Directed by John T Bone
Starring Tracey Adams, Vera Butler, Cheri Hill, Valentina, Randy Spears, Randy West
"Long ago in a galaxy far, far away called Pacoima, a group of brave junior college cheerleaders fought against uncoolness, negativity, and a teensy-weensy production budget..."
So begins the lo-fi, Star War-sy scrawl that announces this goofball porn satire of....well, goofball late-night cable programming. It stars (or, more accurately, toplines) real-life junior college graduate and beloved 80's fuck-flick starlet Tracey Adams, in a difficult dual role. On one level, she's Captain Bimbo, the leader of a crack crew of silicone-enhanced space-bimbos, on a mission to explore the mysterious Pancreas 4 planet. On another level, she's just an Earthbound cheerleader named Bambi with aspirations to direct, gamely attempting to perform a no-budget space opera with her bubble-headed pals.
The film opens with Captain Bimbo receiving a holographic transmission from Galactic (Randy West), her space boss. Bimbo's spaceship is constructed, quite literally, out of sheets of paper and flattened cardboard boxes. Knobs and switches are provided by black magic marker, and if Captain Bimbo needs some sort of high-tech communication device or interstellar space modulator, she just draws it. Or, if it no longer serves her purpose, she just rips it up, as she does with the holographic transmitter. Seems you can't suckle a holographic penis, so Mr. West had to break character and, you know, give her the real thing.
After their tryst, Bimbo has a cheerleading rehearsal with her crew. Said crew includes Scotti (Valentina), Laya (Cherry Hill), and, of course, Screwlu (Nina DePonca). To be honest, their cheering skills leave much to be desired, as does their lackluster chant:
"Two bits, four bits, six bits, a buck/We're the crew that loves to fuck
Aliens and members of the human race/Beam us up, and we'll sit on your face"
The random crashing cymbals on the soundtrack don't help much either. Anyway, after practice, Bimbo announces their mission to Pancreas 4. Pinky, of course, asks the obvious:
"What's a 'Pancreas 4'?
Captain Bimbo doesn't get it. She goes on to explain that they'll be spending the rest of their flight time having a pajama party. And then they have one. Things quickly get out of hand, as they often do at pajama parties.
Later on, Laya runs a security check of the ship. She does this by walking by the same upside-down triangle over and over, stopping every time to talk into a magic marker TV set.
"Deck 12, all clear...deck 13, all clear, deck 118, all clear..."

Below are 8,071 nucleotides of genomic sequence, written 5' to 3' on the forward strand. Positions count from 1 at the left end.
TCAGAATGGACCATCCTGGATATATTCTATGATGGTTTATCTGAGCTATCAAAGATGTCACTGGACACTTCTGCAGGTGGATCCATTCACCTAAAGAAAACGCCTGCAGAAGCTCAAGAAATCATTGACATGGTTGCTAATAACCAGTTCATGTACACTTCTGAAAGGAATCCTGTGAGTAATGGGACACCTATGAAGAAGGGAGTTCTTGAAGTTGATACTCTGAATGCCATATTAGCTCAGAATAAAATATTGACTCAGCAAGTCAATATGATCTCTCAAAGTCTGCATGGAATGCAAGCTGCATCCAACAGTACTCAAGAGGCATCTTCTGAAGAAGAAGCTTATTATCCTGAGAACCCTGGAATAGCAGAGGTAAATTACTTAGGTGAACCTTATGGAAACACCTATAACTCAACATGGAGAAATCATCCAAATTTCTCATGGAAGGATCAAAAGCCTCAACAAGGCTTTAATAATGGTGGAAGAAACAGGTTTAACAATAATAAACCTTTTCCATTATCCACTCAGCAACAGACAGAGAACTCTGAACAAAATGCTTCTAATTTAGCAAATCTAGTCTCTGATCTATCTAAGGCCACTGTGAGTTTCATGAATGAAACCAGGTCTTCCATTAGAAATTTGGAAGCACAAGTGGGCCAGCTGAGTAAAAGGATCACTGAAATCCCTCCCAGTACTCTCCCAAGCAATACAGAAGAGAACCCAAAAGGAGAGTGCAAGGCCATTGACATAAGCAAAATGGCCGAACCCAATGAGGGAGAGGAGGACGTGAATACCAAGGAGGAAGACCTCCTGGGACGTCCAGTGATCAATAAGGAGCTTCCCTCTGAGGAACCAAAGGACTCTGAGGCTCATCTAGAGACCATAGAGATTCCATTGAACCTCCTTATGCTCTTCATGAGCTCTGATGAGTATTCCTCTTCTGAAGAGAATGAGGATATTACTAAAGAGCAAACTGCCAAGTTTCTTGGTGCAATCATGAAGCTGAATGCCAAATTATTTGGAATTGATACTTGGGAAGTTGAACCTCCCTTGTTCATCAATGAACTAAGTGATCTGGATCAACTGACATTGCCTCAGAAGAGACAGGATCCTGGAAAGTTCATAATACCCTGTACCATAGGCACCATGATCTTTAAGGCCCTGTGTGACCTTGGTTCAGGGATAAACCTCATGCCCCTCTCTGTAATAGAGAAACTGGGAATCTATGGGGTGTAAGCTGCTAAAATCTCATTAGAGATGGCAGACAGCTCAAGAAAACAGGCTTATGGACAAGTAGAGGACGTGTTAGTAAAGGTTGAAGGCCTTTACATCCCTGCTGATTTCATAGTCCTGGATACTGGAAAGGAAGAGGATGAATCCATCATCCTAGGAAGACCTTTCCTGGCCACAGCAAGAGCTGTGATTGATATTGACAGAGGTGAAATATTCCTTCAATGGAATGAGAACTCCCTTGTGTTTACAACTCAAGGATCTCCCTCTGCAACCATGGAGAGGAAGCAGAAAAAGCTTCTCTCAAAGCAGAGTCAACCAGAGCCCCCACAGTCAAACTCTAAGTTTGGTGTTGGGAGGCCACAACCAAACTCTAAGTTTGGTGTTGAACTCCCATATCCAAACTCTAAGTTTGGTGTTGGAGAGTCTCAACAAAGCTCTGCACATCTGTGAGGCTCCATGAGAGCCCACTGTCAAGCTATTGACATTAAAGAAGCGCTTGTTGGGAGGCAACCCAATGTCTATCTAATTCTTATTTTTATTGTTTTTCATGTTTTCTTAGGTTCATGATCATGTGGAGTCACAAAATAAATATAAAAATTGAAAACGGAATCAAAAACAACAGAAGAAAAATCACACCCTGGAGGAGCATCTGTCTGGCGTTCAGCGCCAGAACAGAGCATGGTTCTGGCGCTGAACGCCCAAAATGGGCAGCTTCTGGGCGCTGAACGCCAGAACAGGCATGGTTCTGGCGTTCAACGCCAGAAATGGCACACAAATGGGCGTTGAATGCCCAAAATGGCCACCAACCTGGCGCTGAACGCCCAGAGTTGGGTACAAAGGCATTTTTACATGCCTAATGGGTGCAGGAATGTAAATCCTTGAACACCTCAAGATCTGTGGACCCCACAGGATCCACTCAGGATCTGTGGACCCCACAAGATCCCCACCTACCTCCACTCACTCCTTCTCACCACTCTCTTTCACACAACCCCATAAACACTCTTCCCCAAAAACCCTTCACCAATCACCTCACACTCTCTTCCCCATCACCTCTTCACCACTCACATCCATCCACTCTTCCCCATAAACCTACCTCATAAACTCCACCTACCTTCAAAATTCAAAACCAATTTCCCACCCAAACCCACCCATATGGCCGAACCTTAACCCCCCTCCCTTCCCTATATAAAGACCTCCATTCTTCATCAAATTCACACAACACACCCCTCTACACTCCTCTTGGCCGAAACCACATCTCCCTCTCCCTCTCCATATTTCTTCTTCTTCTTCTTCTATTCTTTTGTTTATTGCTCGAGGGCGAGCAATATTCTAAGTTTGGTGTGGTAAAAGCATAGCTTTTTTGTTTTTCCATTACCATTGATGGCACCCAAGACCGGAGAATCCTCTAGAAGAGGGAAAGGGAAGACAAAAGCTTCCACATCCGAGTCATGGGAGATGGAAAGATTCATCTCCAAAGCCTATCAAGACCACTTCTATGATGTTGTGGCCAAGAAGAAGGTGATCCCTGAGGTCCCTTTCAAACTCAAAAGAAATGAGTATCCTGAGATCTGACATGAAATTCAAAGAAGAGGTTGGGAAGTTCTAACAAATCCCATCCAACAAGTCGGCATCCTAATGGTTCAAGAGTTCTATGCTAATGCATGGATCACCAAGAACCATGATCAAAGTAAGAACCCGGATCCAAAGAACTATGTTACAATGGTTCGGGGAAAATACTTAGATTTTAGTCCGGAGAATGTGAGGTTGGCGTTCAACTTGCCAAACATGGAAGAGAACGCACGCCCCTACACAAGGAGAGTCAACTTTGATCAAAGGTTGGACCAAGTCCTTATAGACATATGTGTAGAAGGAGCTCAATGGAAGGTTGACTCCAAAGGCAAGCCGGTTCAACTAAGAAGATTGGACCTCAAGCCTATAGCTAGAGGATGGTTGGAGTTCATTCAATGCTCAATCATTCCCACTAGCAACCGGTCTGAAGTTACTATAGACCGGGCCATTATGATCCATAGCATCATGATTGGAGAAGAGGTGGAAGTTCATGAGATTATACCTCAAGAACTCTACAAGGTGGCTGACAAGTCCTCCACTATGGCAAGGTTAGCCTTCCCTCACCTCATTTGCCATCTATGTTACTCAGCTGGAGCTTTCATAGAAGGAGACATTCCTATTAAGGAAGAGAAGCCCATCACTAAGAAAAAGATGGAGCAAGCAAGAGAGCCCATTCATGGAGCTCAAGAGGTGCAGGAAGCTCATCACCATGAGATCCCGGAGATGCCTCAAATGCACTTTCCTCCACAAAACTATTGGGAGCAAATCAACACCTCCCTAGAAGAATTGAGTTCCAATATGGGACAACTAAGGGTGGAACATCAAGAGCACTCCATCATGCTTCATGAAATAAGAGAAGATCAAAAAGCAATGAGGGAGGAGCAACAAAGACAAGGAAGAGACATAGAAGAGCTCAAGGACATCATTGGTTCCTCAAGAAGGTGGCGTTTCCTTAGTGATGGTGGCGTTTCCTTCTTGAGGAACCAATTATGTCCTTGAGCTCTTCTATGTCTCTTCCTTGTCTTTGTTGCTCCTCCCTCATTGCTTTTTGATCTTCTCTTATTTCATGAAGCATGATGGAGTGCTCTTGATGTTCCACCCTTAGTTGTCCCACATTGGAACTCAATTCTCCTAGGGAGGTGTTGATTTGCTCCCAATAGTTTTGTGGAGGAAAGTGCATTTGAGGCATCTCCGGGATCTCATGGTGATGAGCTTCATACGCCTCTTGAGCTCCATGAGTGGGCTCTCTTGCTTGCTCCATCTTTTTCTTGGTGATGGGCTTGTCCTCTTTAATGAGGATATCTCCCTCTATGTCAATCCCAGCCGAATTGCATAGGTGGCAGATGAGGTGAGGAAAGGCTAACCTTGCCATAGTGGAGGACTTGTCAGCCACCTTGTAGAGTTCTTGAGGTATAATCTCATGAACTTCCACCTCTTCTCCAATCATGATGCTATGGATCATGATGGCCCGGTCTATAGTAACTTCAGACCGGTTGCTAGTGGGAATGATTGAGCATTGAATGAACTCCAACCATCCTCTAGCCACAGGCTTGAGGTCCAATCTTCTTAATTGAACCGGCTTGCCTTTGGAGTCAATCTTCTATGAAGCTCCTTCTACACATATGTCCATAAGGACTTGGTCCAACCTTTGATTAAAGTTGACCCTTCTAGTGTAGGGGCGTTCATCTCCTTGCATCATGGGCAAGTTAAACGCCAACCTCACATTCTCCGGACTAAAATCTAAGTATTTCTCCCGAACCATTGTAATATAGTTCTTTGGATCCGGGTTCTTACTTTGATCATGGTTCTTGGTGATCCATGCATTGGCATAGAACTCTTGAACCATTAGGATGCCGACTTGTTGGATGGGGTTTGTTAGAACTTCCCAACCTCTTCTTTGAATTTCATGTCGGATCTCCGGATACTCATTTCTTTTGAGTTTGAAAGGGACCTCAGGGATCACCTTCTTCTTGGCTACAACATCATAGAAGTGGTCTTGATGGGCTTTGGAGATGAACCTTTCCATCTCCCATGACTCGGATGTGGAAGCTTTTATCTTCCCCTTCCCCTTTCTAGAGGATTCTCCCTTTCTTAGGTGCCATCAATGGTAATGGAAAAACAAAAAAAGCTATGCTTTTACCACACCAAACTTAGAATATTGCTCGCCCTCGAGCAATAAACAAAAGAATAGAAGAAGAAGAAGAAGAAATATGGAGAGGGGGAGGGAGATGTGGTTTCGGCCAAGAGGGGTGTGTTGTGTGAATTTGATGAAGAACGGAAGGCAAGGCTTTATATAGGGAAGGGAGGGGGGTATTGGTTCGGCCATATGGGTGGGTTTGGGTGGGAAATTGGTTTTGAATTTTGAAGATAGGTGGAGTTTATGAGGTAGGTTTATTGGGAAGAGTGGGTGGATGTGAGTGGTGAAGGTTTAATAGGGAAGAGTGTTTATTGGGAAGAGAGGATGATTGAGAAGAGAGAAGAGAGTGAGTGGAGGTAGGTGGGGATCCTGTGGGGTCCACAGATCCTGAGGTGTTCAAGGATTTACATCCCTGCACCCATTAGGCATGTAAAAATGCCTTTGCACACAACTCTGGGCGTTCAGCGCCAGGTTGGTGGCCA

Eventually, she runs into a dude wearing a poncho and a werewolf mask (Randy Spears).
"Freeze, intruder!" She says. Since she has no gun, she just makes one by pointing her finger at him.
"My name is Chewy," he tells her. "I'm a nookie."
Exasperated, Screwlu...er, Vera...breaks the fourth wall.
"Look, I know you spent all that time in study class writing this, Bambi," she tells the director/space captain, "But I just can't say this line. It's ridiculous."
Bimbo/Bambi/Tracey is not about to let her movie be ruined by a cranky actress.
"Just say the line, and Steve here can pork your puss."
She says her line. And Steve/Chewy porks her puss.
Some time later, the ship hits a meteroid belt. This effect is achieved by turning on a yellow lightbulb and throwing cheeseballs at their paper towel tube rocket ship model.
"I need a damage report!" Bimbo yells into an unconnected phone receiver.
"I'm sorry guys," she says. "I just got the damage report. There's no fruit juice tonight."
Visibly disappointed, the crew goes about the difficult work of repairing their damaged spaceship. With Scotch tape.
Eventually, the crew lands on Pancreas 4, where they greet the Queen (Eva Allen, in some sort of new-wave/S&M outfit) and the lisping King (Robert Bullock, in a mustache, crown, and nothing else).
"We're here to bring peace to your land!" announces Captain Bimbo.
"Good," says the Queen. I could use a piece, after being stuck on this godforsaken rock with this limp-dicked fairy."
In order to extract more information from the Queen, Captain Bimbo has sex with her.
Works like a charm.
Turns out, the king is the last man on Pancreas 4, and if he doesn't go straight and start impregnating the women-folk, his people will die out. And who, I ask you, is more equipped at turning gay men straight then bimbo cheerleaders?
Indeed. Their mission accomplished, Bimbo and her crew head off to their next grand adventure.
"Warp speed one jillion-quadrillion," Bimbo says, as they blast off.
Taking its cues equally between Nick Zedd's gutter-budget primitivism and Ed Wood's hallucinatory ineptitude, Bimbo Cheerleaders from Outer Space is a colorful and frequently hilarious mash-up of Plan Nine and Geek Maggot Bingo with a dash of John Waters and a whiff of George Lucas. Tracey Adams - who would later join the star-making improv group The Groundlings - shows off her impeccable comic timing here, delivering her lines with a knowing wink and a generous smile. Interestingly, the whole cast seems to have anticipated the awkward silences and mumbly delivery of post-ironic comedy in the YouTube era by a good two decades, and looks, for all intents and purposes, like a modern-day sketch troop lampooning an ancient porn cheapie. Shot well after the triple X feature had devolved into plotless, generic sports-fucking, Bimbos is that rare treat: a fully serviceable stroke flick that's just as much fun to watch with your pants on.
Totally radical and outerspacey: Bimbo Cheerleaders intro